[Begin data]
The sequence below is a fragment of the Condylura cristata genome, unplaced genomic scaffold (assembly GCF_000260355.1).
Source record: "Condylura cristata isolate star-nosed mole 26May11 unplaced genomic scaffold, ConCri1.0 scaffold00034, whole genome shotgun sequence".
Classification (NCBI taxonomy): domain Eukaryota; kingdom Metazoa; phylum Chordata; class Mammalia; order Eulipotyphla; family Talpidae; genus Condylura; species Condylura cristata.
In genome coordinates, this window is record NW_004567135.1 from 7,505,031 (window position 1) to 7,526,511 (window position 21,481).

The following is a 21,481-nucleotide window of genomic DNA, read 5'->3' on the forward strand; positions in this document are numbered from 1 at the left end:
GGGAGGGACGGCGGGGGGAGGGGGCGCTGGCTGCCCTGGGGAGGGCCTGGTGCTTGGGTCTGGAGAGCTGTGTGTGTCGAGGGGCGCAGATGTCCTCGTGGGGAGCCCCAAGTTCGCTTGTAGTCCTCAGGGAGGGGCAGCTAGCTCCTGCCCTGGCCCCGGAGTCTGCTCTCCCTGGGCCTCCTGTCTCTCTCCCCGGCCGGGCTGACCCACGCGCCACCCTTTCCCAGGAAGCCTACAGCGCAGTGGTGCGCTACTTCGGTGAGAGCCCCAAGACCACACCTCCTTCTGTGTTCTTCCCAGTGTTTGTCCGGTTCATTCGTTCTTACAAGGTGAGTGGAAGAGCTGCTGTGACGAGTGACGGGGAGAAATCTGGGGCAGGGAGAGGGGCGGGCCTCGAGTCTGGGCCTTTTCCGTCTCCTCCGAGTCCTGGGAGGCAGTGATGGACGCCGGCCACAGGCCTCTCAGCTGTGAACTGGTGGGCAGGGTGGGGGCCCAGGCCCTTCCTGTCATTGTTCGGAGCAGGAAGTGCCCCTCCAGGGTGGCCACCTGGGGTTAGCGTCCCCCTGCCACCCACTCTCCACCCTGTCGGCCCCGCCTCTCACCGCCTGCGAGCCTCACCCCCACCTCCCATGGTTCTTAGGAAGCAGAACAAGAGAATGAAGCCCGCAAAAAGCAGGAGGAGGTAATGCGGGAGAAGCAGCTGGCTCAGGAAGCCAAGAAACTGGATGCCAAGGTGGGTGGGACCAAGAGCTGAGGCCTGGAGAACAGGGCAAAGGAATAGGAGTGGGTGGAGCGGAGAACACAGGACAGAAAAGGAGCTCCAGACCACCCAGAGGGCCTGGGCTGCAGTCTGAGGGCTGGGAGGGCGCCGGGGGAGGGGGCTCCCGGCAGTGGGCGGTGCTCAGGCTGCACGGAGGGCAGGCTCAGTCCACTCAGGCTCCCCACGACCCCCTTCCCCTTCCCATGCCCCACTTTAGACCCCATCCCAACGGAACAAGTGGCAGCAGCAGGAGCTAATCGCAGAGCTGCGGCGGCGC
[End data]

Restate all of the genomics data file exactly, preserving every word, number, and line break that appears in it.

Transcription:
The sequence below is a fragment of the Condylura cristata genome, unplaced genomic scaffold (assembly GCF_000260355.1).
Source record: "Condylura cristata isolate star-nosed mole 26May11 unplaced genomic scaffold, ConCri1.0 scaffold00034, whole genome shotgun sequence".
Classification (NCBI taxonomy): domain Eukaryota; kingdom Metazoa; phylum Chordata; class Mammalia; order Eulipotyphla; family Talpidae; genus Condylura; species Condylura cristata.
In genome coordinates, this window is record NW_004567135.1 from 7,505,031 (window position 1) to 7,526,511 (window position 21,481).

The following is a 21,481-nucleotide window of genomic DNA, read 5'->3' on the forward strand; positions in this document are numbered from 1 at the left end:
GGGAGGGACGGCGGGGGGAGGGGGCGCTGGCTGCCCTGGGGAGGGCCTGGTGCTTGGGTCTGGAGAGCTGTGTGTGTCGAGGGGCGCAGATGTCCTCGTGGGGAGCCCCAAGTTCGCTTGTAGTCCTCAGGGAGGGGCAGCTAGCTCCTGCCCTGGCCCCGGAGTCTGCTCTCCCTGGGCCTCCTGTCTCTCTCCCCGGCCGGGCTGACCCACGCGCCACCCTTTCCCAGGAAGCCTACAGCGCAGTGGTGCGCTACTTCGGTGAGAGCCCCAAGACCACACCTCCTTCTGTGTTCTTCCCAGTGTTTGTCCGGTTCATTCGTTCTTACAAGGTGAGTGGAAGAGCTGCTGTGACGAGTGACGGGGAGAAATCTGGGGCAGGGAGAGGGGCGGGCCTCGAGTCTGGGCCTTTTCCGTCTCCTCCGAGTCCTGGGAGGCAGTGATGGACGCCGGCCACAGGCCTCTCAGCTGTGAACTGGTGGGCAGGGTGGGGGCCCAGGCCCTTCCTGTCATTGTTCGGAGCAGGAAGTGCCCCTCCAGGGTGGCCACCTGGGGTTAGCGTCCCCCTGCCACCCACTCTCCACCCTGTCGGCCCCGCCTCTCACCGCCTGCGAGCCTCACCCCCACCTCCCATGGTTCTTAGGAAGCAGAACAAGAGAATGAAGCCCGCAAAAAGCAGGAGGAGGTAATGCGGGAGAAGCAGCTGGCTCAGGAAGCCAAGAAACTGGATGCCAAGGTGGGTGGGACCAAGAGCTGAGGCCTGGAGAACAGGGCAAAGGAATAGGAGTGGGTGGAGCGGAGAACACAGGACAGAAAAGGAGCTCCAGACCACCCAGAGGGCCTGGGCTGCAGTCTGAGGGCTGGGAGGGCGCCGGGGGAGGGGGCTCCCGGCAGTGGGCGGTGCTCAGGCTGCACGGAGGGCAGGCTCAGTCCACTCAGGCTCCCCACGACCCCCTTCCCCTTCCCATGCCCCACTTTAGACCCCATCCCAACGGAACAAGTGGCAGCAGCAGGAGCTAATCGCAGAGCTGCGGCGGCGC